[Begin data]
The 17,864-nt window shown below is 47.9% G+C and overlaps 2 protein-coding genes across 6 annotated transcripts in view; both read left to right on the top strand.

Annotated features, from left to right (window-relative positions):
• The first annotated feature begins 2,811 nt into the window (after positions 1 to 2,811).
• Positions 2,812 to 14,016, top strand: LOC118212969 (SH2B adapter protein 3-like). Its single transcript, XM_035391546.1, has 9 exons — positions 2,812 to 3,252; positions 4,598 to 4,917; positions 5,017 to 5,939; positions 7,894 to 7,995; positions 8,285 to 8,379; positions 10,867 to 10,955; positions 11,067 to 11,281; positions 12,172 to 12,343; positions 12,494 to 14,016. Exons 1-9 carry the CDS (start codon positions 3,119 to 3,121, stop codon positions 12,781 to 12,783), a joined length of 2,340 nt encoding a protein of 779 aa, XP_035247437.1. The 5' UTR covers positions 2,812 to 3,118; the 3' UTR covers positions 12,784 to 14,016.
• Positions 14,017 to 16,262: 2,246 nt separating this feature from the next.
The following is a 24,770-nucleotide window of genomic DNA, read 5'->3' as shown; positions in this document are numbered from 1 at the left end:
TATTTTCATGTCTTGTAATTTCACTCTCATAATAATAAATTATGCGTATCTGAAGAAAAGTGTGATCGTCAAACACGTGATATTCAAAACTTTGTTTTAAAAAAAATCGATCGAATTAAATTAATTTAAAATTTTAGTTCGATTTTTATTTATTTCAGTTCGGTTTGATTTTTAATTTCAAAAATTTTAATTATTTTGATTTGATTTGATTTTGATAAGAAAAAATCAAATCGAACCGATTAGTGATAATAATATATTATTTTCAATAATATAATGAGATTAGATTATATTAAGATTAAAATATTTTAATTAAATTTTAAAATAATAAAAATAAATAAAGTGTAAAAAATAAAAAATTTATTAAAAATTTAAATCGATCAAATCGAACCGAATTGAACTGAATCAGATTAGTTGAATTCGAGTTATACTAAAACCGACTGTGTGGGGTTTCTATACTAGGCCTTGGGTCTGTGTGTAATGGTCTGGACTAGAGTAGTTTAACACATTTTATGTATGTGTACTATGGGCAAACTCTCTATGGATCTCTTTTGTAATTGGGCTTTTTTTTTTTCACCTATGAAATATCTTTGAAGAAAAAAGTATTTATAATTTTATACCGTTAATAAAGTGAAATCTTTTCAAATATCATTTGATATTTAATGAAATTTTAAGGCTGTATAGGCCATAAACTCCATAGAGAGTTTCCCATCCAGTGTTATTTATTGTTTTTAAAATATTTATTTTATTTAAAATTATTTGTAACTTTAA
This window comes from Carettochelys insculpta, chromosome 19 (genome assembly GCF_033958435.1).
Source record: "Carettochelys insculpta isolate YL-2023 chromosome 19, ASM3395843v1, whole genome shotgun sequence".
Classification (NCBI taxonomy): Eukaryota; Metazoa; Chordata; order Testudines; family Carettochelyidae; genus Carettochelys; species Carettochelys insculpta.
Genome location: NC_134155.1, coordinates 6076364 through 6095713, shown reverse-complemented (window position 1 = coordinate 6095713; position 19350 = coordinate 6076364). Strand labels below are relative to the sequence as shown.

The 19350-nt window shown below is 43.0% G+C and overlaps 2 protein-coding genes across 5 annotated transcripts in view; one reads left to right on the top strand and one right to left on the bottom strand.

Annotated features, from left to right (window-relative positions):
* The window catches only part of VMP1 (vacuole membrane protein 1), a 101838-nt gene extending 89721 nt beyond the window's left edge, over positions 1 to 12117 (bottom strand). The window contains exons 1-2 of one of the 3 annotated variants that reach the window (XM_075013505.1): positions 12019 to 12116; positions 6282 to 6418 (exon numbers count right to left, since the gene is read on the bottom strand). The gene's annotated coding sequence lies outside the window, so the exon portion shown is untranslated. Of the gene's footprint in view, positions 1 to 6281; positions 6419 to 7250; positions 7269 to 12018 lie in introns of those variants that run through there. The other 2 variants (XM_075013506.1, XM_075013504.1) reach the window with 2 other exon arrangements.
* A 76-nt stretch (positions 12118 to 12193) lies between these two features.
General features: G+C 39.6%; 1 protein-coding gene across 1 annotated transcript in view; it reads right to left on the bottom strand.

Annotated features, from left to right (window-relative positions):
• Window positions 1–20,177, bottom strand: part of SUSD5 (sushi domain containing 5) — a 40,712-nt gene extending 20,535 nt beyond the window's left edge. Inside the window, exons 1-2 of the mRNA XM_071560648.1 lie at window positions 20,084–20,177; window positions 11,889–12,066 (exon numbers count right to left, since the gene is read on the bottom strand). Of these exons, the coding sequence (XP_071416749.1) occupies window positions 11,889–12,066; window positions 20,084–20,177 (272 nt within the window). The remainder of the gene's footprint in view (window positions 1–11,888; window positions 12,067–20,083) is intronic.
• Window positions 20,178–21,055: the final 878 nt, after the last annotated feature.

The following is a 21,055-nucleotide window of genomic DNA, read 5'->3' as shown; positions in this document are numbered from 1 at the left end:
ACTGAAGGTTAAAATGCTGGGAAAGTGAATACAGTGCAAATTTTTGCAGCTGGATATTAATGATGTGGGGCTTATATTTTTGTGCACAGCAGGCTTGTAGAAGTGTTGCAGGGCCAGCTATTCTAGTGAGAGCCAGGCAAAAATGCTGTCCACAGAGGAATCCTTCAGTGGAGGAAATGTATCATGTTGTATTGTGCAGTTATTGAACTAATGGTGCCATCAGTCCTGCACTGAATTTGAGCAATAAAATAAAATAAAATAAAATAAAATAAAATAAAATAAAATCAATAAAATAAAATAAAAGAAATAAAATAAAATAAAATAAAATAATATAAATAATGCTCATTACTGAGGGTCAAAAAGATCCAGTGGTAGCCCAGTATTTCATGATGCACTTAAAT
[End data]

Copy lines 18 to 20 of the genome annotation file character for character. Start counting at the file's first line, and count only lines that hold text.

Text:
• Window positions 1–20,177, bottom strand: part of SUSD5 (sushi domain containing 5) — a 40,712-nt gene extending 20,535 nt beyond the window's left edge. Inside the window, exons 1-2 of the mRNA XM_071560648.1 lie at window positions 20,084–20,177; window positions 11,889–12,066 (exon numbers count right to left, since the gene is read on the bottom strand). Of these exons, the coding sequence (XP_071416749.1) occupies window positions 11,889–12,066; window positions 20,084–20,177 (272 nt within the window). The remainder of the gene's footprint in view (window positions 1–11,888; window positions 12,067–20,083) is intronic.
• Window positions 20,178–21,055: the final 878 nt, after the last annotated feature.

The following is a 21,055-nucleotide window of genomic DNA, read 5'->3' as shown; positions in this document are numbered from 1 at the left end: